Earlier this year, the president of the Harrisburg Camera Club was looking for suggestions for photo field trips. Before I could think, I opened my mouth and said that Annette and I had always wanted to spend some time at the Anderson Grist Mill. He took that innocent comment to mean that I was volunteering to arrange for the photo shoot. So, I did.
On October 9, 2011, Annette and I hosted the Harrisburg Camera Club at the Anderson Grist Mill. Everyone seemed genuinely excited to see all of the fascinating, old-fashioned items in the mill. There were so many things. There were so many textures, shadows and patterns.
Because of the way the mill is squeezed between the creek and the road, it was difficult to get an overall view of the mill. So we concentrated on getting details. Here are a few detail shots of mine.
I don’t know the name of the machine that these gears were part of, but the vertical shaft going out of the top of the picture turned an eccentric wheel that shook the ground grain. I assume it was some sort of sifter.
I innocently called a strap with cups that moves the grain in a vertical direction a conveyor. I was quickly corrected. To move the grain in a vertical direction an elevator is used. To move it in a horizontal direction, a conveyor is used. Even though they are both made from the same components and the only difference is their orientation! Live and learn…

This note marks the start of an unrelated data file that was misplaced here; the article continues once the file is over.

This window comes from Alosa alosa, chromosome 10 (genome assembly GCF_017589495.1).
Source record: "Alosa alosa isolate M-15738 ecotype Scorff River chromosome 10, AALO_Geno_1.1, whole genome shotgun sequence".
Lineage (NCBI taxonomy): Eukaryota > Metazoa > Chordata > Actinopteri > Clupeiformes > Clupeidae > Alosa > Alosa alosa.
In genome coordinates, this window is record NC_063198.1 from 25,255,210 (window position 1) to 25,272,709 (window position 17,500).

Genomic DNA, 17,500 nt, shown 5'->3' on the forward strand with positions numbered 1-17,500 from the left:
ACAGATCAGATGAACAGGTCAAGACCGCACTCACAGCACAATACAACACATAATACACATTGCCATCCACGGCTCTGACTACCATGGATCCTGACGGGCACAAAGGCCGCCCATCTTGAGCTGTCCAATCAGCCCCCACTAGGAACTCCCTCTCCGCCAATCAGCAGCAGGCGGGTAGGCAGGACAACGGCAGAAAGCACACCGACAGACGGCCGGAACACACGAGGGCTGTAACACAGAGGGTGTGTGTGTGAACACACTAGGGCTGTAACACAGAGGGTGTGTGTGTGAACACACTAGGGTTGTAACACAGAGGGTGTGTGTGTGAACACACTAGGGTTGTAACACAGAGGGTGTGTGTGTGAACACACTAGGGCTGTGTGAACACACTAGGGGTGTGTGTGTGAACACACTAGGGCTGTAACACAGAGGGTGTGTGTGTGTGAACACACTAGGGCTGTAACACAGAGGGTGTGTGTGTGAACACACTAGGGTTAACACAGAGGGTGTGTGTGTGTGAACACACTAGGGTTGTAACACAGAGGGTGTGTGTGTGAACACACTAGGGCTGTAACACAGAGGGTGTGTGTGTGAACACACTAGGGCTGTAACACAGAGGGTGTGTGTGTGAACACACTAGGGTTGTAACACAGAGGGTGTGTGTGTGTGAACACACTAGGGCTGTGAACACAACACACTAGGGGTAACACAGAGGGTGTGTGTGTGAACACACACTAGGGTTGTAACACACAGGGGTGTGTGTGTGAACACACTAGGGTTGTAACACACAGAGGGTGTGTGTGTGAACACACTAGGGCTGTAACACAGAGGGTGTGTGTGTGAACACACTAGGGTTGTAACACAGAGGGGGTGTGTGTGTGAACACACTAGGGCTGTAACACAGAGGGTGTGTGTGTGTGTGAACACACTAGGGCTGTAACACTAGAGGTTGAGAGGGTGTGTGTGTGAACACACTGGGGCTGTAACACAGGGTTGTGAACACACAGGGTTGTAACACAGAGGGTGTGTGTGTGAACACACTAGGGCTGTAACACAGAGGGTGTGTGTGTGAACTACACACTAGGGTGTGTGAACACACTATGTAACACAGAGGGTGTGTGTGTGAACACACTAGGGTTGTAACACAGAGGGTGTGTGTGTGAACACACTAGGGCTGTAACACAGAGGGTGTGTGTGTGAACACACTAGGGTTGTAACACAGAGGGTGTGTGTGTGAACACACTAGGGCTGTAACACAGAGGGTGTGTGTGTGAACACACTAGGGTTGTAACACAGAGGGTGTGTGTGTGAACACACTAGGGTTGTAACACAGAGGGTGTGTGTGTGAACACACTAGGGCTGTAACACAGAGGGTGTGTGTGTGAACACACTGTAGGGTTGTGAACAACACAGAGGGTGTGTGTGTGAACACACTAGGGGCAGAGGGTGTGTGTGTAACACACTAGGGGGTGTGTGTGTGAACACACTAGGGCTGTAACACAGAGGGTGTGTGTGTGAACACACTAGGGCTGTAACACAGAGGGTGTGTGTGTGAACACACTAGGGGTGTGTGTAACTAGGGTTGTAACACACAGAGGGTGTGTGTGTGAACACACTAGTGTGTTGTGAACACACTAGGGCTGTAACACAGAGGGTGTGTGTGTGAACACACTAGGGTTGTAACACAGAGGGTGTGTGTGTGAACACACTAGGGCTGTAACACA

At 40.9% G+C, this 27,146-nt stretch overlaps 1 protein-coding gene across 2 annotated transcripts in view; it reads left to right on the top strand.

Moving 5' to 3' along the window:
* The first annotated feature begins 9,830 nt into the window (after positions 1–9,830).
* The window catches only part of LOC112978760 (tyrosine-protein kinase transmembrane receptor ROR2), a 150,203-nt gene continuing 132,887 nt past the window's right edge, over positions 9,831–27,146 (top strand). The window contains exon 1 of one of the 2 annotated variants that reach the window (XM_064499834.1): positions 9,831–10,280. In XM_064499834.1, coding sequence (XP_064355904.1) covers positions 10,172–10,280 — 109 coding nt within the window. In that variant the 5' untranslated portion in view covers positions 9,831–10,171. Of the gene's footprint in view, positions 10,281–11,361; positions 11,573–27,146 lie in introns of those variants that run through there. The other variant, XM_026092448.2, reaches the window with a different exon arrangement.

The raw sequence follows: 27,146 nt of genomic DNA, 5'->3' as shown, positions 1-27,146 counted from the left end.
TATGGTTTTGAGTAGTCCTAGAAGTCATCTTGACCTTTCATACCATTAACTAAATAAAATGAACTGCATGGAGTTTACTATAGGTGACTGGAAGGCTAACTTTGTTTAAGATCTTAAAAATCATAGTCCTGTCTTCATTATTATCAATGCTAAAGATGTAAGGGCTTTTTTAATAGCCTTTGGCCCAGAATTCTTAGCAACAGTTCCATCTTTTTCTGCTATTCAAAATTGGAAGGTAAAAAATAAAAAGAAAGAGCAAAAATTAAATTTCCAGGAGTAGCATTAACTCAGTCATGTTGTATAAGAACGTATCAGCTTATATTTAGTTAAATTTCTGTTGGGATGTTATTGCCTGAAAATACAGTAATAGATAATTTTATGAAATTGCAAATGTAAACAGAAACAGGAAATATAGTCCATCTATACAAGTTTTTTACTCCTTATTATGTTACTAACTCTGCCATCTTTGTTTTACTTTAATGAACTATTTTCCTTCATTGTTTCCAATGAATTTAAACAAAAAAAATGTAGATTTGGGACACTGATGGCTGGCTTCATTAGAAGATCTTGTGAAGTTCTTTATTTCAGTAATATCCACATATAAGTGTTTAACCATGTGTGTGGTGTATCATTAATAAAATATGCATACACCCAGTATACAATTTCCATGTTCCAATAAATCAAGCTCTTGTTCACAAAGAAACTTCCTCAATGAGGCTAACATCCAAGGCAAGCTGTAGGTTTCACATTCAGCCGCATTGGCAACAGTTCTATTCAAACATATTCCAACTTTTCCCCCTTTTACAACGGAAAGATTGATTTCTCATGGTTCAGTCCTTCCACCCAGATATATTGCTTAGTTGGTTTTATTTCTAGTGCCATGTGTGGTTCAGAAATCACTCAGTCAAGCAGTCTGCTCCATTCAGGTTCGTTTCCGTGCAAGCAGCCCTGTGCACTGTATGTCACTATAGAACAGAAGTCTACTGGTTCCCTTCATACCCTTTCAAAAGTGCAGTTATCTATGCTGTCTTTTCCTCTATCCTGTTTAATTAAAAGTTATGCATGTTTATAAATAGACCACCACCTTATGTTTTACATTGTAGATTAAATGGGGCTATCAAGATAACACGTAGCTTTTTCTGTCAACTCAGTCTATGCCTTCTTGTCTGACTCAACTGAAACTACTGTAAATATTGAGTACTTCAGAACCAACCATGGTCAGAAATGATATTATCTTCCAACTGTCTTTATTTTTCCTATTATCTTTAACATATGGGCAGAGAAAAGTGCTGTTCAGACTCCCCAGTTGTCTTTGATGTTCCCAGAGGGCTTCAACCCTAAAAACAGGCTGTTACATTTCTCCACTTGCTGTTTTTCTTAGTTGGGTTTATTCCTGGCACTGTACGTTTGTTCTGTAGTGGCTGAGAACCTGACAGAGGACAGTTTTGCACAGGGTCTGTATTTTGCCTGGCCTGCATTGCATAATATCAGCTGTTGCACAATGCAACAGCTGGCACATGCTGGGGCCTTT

|The Tool Room|
I played around in this room for quite a while. I wanted to get the exposure such that I could see the scenery outside and the inside would look like it was lit by the window. It was easier said than done.
First the window exposure had to be right. The amount of light coming through the window can’t be changed, so I dealt with it first.
Then light had to be added to the wall of tools. That was tricky. First I experimented with on-camera flash at various output levels and pointed in various directions. Then I tried off-camera flash at various levels. I even tried a reflector to reflect sunlight from the window behind the camera on to the tools.
|Wooden Gear Teeth|
This is fascinating to me. Wooden gear teeth! How did they carry the load? Why didn’t they break?
But on the other hand…
- Wooden gear teeth are much quieter.
- Wooden gear teeth can be replaced relatively easily.
- Wood was readily available.
|The Side of the Mill|
Another thing that truly fascinated me was the ingenuity that went in to the design of the building and the workings of the mill. I assume that the men were faced with a lack of money, lack of steel components but were blessed with an abundance of wood. All of the chutes and ladders and walls and structure of the mill were made from wood. There were some steel or iron components, but they were only used where they had to be used.
I believe that each mill is unique. Sure, the designer/builder could visit other mills to see how they were built, but each mill site has its own set of constraints. The designer/builder would have to use his experience and intelligence to make the new mill the best it could be at the new site.
This is much like photography. The photographer must use his experience, what he has observed in other photographs and his intelligence to make an image that is new and is the best it can be.
Get out there and shoot!